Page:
LCD screens are recognized automatically by the Linux kernel, but often there is no dedicated driver support from the hardware vendor for Linux. One of the problems with Lenovo 3000 G430 Rev 1.0 (the model where I found the issue) was that there was no control to reduce screen brightness. One cannot find it in Display > KPowersave (i.e. in KDE), nor can it be reduced with the keyboard function keys. I found that this is a known issue with many Linux distributions using v2.6.x kernels.
The simple* solution is to reduce it before loading the kernel, as thankfully the bootloader is spared from the disability. So at GRUB, reduce brightness using function keys, then load Linux. This brightness will remain for that physical session of the PC. Unfortunately, the full brightness settings are restored on reboot, so it needs to be done again. 😦
For majority of users it does not matter if such minor controls like LCD brightness cant be adjusted. But for people who work for long hours before the PC, that is indeed an eye hazard. Hence this is not something to be ignored.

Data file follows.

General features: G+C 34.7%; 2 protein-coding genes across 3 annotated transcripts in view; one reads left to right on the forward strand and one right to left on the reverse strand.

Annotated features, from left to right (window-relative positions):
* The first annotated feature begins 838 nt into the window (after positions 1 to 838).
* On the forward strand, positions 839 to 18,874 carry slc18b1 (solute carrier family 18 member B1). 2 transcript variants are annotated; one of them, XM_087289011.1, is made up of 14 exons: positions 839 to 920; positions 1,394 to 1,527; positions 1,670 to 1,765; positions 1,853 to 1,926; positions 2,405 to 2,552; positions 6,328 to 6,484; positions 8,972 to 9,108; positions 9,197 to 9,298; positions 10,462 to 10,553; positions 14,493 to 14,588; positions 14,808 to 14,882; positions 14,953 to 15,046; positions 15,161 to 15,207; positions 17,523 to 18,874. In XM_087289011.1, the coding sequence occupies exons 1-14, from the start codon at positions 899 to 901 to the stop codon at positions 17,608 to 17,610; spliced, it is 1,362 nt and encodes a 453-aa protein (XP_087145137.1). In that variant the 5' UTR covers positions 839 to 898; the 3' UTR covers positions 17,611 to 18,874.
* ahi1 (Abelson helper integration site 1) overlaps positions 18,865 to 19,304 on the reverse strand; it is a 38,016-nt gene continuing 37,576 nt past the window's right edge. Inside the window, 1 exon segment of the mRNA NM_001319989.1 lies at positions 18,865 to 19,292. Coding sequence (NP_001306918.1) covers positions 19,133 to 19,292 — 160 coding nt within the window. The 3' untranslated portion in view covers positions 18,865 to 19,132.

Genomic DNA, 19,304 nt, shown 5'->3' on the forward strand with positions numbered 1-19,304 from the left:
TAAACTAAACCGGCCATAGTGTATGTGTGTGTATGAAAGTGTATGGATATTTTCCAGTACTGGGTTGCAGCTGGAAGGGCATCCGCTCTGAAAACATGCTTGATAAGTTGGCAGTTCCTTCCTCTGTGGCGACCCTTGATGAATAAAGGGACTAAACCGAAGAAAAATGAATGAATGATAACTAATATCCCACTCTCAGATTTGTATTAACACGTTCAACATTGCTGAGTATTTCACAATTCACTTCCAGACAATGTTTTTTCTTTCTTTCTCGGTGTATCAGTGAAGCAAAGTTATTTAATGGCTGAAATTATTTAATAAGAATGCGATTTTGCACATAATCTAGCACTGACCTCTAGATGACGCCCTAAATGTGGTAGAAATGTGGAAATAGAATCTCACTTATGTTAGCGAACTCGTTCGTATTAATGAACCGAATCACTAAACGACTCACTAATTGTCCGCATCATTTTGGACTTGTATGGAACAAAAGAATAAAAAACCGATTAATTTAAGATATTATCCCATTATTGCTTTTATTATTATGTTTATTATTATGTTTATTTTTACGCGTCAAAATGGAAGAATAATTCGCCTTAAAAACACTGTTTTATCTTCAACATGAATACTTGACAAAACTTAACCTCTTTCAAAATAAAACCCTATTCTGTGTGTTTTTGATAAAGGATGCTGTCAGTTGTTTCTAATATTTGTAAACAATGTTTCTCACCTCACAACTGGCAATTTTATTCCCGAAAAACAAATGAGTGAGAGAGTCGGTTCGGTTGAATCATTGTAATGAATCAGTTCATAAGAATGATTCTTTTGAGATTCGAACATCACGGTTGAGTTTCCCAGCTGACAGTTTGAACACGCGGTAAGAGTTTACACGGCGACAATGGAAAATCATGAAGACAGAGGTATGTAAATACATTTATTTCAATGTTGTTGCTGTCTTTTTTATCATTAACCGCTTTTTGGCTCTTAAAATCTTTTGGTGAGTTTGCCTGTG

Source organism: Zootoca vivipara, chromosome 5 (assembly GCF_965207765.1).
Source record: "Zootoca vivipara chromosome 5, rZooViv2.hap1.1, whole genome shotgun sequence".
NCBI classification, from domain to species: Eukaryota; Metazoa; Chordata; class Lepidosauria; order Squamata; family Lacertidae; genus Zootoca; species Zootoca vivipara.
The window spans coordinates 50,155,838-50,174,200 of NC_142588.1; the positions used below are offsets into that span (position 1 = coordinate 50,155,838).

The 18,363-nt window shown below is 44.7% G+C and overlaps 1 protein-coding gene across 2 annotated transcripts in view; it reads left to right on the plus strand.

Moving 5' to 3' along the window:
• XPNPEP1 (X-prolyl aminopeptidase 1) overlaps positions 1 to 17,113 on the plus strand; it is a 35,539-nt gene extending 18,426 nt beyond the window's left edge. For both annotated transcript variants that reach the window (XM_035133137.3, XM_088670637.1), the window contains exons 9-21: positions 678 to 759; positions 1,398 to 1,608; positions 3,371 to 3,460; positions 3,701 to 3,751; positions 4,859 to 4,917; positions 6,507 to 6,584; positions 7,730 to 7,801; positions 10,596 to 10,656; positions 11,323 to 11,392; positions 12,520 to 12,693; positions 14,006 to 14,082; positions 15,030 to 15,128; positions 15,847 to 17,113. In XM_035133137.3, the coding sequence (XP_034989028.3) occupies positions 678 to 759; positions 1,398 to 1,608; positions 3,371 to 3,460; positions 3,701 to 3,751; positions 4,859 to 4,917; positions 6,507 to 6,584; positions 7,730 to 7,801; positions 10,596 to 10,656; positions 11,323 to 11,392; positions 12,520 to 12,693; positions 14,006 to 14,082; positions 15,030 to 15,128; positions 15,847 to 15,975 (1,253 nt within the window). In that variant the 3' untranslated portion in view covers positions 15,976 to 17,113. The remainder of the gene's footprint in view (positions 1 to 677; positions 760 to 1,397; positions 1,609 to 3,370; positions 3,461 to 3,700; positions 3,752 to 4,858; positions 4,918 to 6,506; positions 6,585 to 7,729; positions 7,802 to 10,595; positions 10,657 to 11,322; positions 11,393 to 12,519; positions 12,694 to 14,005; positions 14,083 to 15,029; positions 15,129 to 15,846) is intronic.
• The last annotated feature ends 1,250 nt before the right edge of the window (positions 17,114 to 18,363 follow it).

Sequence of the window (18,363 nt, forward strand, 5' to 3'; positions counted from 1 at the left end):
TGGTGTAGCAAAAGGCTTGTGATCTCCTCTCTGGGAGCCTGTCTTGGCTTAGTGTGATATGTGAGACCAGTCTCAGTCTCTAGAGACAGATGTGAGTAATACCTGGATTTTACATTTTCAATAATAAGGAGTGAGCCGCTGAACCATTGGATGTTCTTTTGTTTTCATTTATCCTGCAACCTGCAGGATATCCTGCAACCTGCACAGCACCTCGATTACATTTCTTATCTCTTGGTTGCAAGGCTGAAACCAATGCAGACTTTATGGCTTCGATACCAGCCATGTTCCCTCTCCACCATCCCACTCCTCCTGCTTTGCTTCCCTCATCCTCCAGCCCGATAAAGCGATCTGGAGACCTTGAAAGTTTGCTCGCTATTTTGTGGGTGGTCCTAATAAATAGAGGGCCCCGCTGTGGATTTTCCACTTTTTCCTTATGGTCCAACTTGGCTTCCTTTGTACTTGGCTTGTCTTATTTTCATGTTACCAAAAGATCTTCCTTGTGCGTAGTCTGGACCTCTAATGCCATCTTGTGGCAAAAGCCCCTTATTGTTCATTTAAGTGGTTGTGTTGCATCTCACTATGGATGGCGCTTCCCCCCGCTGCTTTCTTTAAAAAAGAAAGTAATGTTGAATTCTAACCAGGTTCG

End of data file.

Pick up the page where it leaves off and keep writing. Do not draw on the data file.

*(Other solutions involving manual update of the kernel following a “geeky” path did not work. Or maybe I lost patience too soon. But one thing I believe is in simplicity and abstraction to the end user. If a normal home user needs to compile code at command prompt for ten packages to solve one problem, how can we attract that user to Linux? If that requires writing more code on the part of the developer (or the Linux support community), so be it.)
A simple script may be written to reduce brightness of the display after logging in as shown below:
#usage: ~#>./br.sh 0.5 for 50% xrandr --output LVDS1 --brightness $1
That the output console is LDVS1 can be obtained from KDE Configure Desktop > Hardware > Display and Monitor where (in my case) it shows this device as active. It may be different in another system in which case, replace LVDS1 with it. Save the file in /home/bin as br.sh and make it executable thus:
SUSE-prompt#> chmod +x br.sh
Now if brightness is to be put at say 70%, then simply run from terminal:
SUSE-prompt#> ./br.sh 0.7
This setting however will be lost on reboot so the script need to be run again, or automated at every login.